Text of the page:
A History Lesson on Early Intra-University Relations

This in from a regular correspondent:

You might find this useful for your discussion. It is copied from Wilder Penfield’s address to the alumni of Princeton University in 1937.


“In the twelfth century the hidden streams of scholarship came to the surface and swelled into a great current that swept through the towns of Europe. In Bologna, student guilds or “universities” formed a permanent organization; in Paris a guild of masters did the same.; and toward the end of the century a university began to emerge from the mists of the Thames valley at Oxford …”Those were the days when students were men (if not always scholars). How different from the anaemic academic youths of today! At Bologna the undergraduates ranged in age from seventeen to forty years. They came from all the awakened world, filled with longing to learn and also to fight. They formed their own guilds or universities which gave them rights of citizenship in that foreign city.”A professor was any man whom these independent gentlemen would hire to teach them. The professors also formed guilds, called “colleges.” A struggle but the students quite properly subdued the masters to an incredible servitude. The masters retained one right only and that was to judge who had passed his examinations so as to be admitted to the profession of law … The masters did issue a few disregarded statutes, such as that scholars should sit “as quietly as girls” and should not shout during lectures. In the fifteenth century at Leipzig, masters even ventured so far as to set down the following energetic list of penalties:1. Fine of ten new groschen for lifting a stone or other missile with a view to throwing it at a master but not actually throwing.

2. For throwing and missing, eight florins.

3. For wounding without mutilating, eighteen florins and compensation to master.

4. For actual mutilation, expulsion.”

So, it seems that “unions” (i.e., “colleges”) have been with us from the beginning. It also seems that “classroom behaviour” has been a problem from the outset. And, it seems that it was perfectly possible to have structural conflict even in the absence of administrators.

Now, I have no doubt that management could . . . use this information as a justification of its [role, i.e., as] a dispassionate organizer bringing rationality to a chaotic system in the interests of all. This, of course, is [debatable].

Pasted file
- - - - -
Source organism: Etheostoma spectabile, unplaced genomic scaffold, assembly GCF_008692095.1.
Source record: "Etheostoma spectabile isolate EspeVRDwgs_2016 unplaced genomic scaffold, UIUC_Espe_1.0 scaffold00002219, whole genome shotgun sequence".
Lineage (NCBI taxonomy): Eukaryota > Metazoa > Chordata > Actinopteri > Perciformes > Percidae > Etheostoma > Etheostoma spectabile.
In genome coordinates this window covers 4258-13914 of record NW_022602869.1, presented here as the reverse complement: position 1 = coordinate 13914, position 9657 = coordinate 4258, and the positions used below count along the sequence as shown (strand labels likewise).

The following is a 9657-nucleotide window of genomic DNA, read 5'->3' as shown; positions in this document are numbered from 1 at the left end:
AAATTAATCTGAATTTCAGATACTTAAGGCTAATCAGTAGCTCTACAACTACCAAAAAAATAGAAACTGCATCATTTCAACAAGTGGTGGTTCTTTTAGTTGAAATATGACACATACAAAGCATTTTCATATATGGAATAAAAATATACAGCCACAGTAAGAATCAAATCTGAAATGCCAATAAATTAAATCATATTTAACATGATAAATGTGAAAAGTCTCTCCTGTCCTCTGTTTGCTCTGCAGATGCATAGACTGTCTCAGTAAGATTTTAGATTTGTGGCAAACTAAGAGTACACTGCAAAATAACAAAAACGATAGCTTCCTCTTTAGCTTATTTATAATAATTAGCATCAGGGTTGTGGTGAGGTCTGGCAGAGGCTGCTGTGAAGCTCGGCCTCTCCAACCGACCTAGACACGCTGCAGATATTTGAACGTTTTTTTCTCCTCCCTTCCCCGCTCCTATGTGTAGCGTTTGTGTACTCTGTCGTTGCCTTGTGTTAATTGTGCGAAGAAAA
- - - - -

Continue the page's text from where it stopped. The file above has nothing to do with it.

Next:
I’ll leave you to speculate which choice words I replaced — let me simply apologize to the correspondent for diluting some of his more pointed claims.

And one reason that I did this is because I don’t really intend for the topic to concern primarily the proper role of managers in Ontario colleges — I’m really trying to come to some understanding of the proper role of professors therein — one that will be as clear at the bargaining table as it is in the staff meeting as it is in the classroom.

Management’s role becomes relevant in this conversation simply because it is management’s own bargaining team with whom we must negotiate our needs, it is management’s needs with which a previous correspondent advises us to reconcile our own.

So, as a quick thought-experiment, let’s set up an analogy-style question, to help us arrive at some conclusions, or at least weed out some faulty dynamics:

According to the Terms of our (nominally) Collective Agreement — the relationship of Ontario’s i) college professors to ii) college managers to iii) the Ministry of Training, Colleges, and Universities best resembles… (pick one)

a) The relationship of baseball players to the team manager to the team owner (or to the league, if you prefer)

b) The relationship of McDonald’s fry cooks to shift supervisors to “Head Office”

c) The relationship of enlisted soldiers to officers to the Ministry of Defense

d) The relationship of doctors to the Ontario College of Physicians and Surgeons to the Ministry of Health

e)  The relationship of construction workers to the site foreman (sexist language notwithstanding) or the contracting company to the property owner

 Or, better yet, e-mail me with your own.  But, above all, consider whether you think this is an essential question — whether it’s vital for professors and managers to have a clear, agreed-upon understanding of the nature and basis of their respective authority, if they are to negotiate as respectful counterparts?

How might negotiations look different if these things were mutually agreed-upon?  What might be effect on negotiations if they were — if they are — not?

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